harshly criticizing Israeli policies.

: The al-Aqsa Martyrs' Brigades agrees to a ceasefire if Israel will promise to fully halt military operations inside the West Bank and Gaza Strip, including arrest raids and assassinations and releases Palestinian prisoners from its jails. The militant group rejects Israel's offer to ease operations. (BBC)


national diversity

in order to ensure that the ceasefire was honored by both sides. Pearson had initially suggested that the force consist of mainly Canadian soldiers, but the Egyptians were suspicious of having a Commonwealth (Commonwealth of Nations) nation defend them against the United Kingdom and her allies. In the end, a wide variety of national forces were drawn upon to ensure national diversity. Pearson would win the Nobel Peace Prize for this work, and he is today considered a father of modern


title conservative

; Commons:Category:Israel Wikipedia:Israel Dmoz:Regional Middle East Israel

Israel

'''Israel'''

On 29 November 1947, the United Nations General Assembly recommended the adoption and implementation of the Partition Plan (United Nations Partition Plan for Palestine) for Mandatory Palestine. Borders for a new Jewish state were specified by the UN (United Nations Partition Plan for Palestine) but ultimately not recognized by either Israel or neighboring countries.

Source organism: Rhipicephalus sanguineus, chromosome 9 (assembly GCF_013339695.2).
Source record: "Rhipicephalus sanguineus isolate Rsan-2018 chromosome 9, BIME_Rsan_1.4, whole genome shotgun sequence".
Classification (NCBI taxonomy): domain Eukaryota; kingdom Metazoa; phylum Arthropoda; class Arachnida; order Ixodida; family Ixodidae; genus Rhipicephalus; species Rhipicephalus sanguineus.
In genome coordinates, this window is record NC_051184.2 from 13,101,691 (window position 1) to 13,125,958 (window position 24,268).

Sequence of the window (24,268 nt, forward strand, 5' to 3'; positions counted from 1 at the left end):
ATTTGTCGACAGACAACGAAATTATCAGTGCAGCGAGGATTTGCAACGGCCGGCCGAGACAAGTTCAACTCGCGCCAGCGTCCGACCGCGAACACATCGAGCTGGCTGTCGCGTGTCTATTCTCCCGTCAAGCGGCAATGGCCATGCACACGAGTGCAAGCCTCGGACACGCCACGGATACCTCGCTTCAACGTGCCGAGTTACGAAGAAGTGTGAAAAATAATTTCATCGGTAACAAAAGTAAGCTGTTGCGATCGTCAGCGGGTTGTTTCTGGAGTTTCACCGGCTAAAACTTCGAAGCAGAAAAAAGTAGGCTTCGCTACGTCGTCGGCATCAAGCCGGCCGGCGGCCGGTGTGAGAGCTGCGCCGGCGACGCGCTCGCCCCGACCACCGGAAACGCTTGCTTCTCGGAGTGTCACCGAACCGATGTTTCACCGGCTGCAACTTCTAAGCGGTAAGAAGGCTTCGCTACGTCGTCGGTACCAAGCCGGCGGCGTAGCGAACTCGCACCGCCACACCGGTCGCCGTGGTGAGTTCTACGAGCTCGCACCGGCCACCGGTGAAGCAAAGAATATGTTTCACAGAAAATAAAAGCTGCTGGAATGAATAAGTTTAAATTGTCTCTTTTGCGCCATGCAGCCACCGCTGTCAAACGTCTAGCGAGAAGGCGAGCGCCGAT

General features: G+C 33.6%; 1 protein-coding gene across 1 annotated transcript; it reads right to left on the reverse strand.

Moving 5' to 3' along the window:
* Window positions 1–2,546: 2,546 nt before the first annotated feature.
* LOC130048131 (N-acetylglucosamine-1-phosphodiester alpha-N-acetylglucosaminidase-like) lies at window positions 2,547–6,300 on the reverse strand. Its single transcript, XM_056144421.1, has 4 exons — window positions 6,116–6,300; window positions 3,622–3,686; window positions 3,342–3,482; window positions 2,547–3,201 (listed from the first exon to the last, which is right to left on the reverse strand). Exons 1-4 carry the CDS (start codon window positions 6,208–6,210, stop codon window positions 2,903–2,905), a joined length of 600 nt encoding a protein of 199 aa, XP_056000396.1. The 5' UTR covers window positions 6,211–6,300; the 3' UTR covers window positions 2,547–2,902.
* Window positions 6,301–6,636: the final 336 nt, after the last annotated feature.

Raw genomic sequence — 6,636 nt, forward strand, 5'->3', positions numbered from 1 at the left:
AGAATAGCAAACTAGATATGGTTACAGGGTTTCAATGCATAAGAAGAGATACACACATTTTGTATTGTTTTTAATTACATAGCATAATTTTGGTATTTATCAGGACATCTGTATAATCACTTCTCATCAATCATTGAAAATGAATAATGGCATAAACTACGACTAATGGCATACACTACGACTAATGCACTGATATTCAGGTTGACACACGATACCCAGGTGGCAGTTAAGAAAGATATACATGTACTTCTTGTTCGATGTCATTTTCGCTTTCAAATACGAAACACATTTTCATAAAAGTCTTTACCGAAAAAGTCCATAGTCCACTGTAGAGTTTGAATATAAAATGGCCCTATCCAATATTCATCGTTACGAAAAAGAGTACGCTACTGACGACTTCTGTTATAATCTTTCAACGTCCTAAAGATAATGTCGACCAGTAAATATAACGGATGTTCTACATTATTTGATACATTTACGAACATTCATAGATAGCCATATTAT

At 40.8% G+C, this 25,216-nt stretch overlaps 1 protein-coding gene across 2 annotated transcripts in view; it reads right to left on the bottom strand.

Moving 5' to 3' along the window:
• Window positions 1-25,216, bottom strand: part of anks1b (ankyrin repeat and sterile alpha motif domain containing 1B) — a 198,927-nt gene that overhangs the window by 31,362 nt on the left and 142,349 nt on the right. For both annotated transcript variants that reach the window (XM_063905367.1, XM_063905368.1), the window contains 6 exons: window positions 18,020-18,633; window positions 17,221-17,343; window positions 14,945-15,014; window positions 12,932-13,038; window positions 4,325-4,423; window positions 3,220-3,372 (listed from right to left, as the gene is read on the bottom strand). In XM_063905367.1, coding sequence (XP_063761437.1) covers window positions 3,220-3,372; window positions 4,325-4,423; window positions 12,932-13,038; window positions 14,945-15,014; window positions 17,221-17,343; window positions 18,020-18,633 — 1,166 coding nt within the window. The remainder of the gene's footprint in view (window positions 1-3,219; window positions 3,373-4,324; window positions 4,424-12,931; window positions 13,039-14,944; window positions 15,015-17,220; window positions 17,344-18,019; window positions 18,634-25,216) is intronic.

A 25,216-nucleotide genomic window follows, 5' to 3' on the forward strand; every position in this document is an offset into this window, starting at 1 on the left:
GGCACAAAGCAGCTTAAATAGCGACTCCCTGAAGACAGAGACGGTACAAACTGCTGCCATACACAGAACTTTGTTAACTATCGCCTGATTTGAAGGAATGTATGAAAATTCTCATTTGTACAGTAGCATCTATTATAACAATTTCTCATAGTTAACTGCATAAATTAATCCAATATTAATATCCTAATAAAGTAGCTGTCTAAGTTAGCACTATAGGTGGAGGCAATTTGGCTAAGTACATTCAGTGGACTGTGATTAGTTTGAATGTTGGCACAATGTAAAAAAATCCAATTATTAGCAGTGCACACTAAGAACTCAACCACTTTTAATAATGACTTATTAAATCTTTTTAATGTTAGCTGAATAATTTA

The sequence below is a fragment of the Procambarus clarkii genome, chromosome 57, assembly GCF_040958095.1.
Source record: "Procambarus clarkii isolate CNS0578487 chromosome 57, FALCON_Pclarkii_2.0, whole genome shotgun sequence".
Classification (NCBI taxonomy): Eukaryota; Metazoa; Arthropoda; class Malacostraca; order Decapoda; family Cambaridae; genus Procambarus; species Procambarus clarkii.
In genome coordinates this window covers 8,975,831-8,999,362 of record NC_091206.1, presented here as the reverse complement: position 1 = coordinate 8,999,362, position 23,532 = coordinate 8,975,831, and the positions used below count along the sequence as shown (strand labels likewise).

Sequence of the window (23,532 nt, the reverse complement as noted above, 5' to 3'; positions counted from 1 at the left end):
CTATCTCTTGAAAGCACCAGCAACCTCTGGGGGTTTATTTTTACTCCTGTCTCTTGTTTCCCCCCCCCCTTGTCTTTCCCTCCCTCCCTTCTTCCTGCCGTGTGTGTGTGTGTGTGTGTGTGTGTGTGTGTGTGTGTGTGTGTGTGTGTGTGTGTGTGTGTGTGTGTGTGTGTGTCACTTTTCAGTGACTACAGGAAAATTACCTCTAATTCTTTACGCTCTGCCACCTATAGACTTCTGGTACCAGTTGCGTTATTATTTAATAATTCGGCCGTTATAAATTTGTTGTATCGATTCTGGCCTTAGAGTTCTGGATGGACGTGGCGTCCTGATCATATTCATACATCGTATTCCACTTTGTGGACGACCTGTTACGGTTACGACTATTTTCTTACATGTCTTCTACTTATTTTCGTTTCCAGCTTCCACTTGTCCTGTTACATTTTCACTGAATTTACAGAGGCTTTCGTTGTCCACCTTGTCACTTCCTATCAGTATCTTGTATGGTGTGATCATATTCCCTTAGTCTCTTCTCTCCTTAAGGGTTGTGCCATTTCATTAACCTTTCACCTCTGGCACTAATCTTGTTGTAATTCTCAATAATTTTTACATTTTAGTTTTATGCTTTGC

The population of Israel (Demographics of Israel), as defined by the Israel Central Bureau of Statistics, was estimated in 2014 to be 8,146,300 people. It is the world's only Jewish-majority state (Jewish population by country); 6,110,600 citizens, or 75.3% of Israelis, are designated as Jewish (Israeli Jews). The country's second largest group of citizens are denoted as Arabs (Arab citizens of Israel), with 1,686,000 people (including the Druze and most East Jerusalem Arabs). Armenians (Armenians in Israel), Circassians (Circassians in Israel), Roma (Romani diaspora#Israel) and others. Israel also hosts a significant population of non-citizen foreign workers and asylum seekers from Africa and Asia.

In its Basic Laws (Basic Laws of Israel), Israel defines itself as a Jewish and Democratic State.